An engineered antibody fragment targeting mutant beta-catenin via major histocompatibility complex I neoantigen presentation.Miller, M.S., Douglass, J., Hwang, M.S., Skora, A.D., Murphy, M., Papadopoulos, N., Kinzler, K.W., Vogelstein, B., Zhou, S., Gabelli, S.B.
(2019) J Biol Chem 294: 19322-19334
- PubMed: 31690625
- DOI: 10.1074/jbc.RA119.010251
- Primary Citation of Related Structures:
- PubMed Abstract:
Mutations in CTNNB1 , the gene encoding β-catenin, are common in colon and liver cancers, the most frequent mutation affecting Ser-45 in β-catenin. Peptides derived from WT β-catenin have previously been shown to be presented on the cell surf ...
Mutations in CTNNB1 , the gene encoding β-catenin, are common in colon and liver cancers, the most frequent mutation affecting Ser-45 in β-catenin. Peptides derived from WT β-catenin have previously been shown to be presented on the cell surface as part of major histocompatibility complex (MHC) class I, suggesting an opportunity for targeting this common driver gene mutation with antibody-based therapies. Here, crystal structures of both the WT and S45F mutant peptide bound to HLA-A*03:01 at 2.20 and 2.45 Å resolutions, respectively, confirmed the accessibility of the phenylalanine residue for antibody recognition. Phage display was then used to identify single-chain variable fragment clones that selectively bind the S45F mutant peptide presented in HLA-A*03:01 and have minimal WT or other off-target binding. Following the initial characterization of five clones, we selected a single clone, E10, for further investigation. We developed a computational model of the binding of E10 to the mutant peptide-bound HLA-A3, incorporating data from affinity maturation as initial validation. In the future, our model may be used to design clones with maintained specificity and higher affinity. Such derivatives could be adapted into either cell-based (CAR-T) or protein-based (bispecific T-cell engagers) therapies to target cancer cells harboring the S45F mutation in CTNNB1 .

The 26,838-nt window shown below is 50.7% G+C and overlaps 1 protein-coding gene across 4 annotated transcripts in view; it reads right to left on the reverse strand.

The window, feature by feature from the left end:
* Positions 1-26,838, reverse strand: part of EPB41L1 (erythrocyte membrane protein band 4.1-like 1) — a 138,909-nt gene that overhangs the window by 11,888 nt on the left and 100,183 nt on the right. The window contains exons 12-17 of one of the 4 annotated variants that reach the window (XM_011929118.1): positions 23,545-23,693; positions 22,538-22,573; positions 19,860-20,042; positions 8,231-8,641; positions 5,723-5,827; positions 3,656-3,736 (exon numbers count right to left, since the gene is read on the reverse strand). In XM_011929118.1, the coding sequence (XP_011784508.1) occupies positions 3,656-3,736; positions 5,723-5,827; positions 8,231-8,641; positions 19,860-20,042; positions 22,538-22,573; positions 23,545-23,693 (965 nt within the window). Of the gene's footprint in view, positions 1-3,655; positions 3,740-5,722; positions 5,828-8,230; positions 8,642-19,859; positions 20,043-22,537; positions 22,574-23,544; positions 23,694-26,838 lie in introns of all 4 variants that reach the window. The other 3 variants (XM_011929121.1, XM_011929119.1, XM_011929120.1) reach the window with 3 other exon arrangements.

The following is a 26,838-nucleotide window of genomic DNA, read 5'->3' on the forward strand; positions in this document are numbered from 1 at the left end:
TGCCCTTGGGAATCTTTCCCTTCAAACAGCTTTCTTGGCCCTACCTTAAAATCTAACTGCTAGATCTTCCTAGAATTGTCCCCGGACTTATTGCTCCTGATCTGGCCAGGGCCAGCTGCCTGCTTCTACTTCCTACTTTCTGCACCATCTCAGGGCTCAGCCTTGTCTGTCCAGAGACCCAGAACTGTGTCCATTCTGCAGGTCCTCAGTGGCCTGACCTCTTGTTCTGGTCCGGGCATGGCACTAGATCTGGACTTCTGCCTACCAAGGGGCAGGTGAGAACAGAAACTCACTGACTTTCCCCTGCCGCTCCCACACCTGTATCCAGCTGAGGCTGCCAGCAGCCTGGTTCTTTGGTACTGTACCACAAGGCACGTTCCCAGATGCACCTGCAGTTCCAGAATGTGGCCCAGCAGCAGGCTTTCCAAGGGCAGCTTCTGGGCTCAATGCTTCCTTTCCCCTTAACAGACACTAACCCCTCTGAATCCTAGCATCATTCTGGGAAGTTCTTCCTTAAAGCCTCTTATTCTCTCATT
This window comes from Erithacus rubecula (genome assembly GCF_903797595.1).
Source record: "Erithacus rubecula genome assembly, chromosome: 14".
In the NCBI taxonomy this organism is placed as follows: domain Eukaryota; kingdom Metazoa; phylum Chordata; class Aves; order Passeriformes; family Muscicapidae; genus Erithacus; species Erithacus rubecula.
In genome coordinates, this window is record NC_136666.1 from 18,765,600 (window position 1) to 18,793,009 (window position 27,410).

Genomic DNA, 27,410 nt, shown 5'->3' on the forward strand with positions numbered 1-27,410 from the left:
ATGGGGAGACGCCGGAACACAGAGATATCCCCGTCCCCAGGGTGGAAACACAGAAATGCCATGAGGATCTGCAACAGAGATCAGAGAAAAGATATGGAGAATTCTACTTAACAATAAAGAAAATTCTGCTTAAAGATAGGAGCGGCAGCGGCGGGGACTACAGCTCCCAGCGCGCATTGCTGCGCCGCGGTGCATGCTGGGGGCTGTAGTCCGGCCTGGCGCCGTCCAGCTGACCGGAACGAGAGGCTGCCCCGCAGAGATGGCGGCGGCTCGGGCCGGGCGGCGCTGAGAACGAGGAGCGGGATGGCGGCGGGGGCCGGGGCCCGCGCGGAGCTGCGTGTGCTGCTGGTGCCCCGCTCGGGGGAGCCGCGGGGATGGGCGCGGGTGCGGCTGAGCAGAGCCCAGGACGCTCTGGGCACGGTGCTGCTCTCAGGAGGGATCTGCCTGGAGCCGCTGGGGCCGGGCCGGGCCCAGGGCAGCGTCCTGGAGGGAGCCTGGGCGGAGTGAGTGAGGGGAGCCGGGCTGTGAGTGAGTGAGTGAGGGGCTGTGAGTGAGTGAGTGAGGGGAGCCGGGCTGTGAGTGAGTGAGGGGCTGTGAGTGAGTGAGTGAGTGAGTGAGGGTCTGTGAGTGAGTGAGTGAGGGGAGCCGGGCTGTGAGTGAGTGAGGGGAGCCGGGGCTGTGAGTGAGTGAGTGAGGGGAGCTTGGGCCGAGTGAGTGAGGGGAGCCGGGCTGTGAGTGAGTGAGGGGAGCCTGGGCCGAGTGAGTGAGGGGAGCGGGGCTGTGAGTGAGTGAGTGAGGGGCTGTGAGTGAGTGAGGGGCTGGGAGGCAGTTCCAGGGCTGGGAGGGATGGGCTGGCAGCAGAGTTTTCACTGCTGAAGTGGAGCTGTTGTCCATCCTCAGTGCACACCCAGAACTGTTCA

Department of Biophysics and Biophysical Chemistry, Johns Hopkins University School of Medicine, Baltimore, Maryland 21205.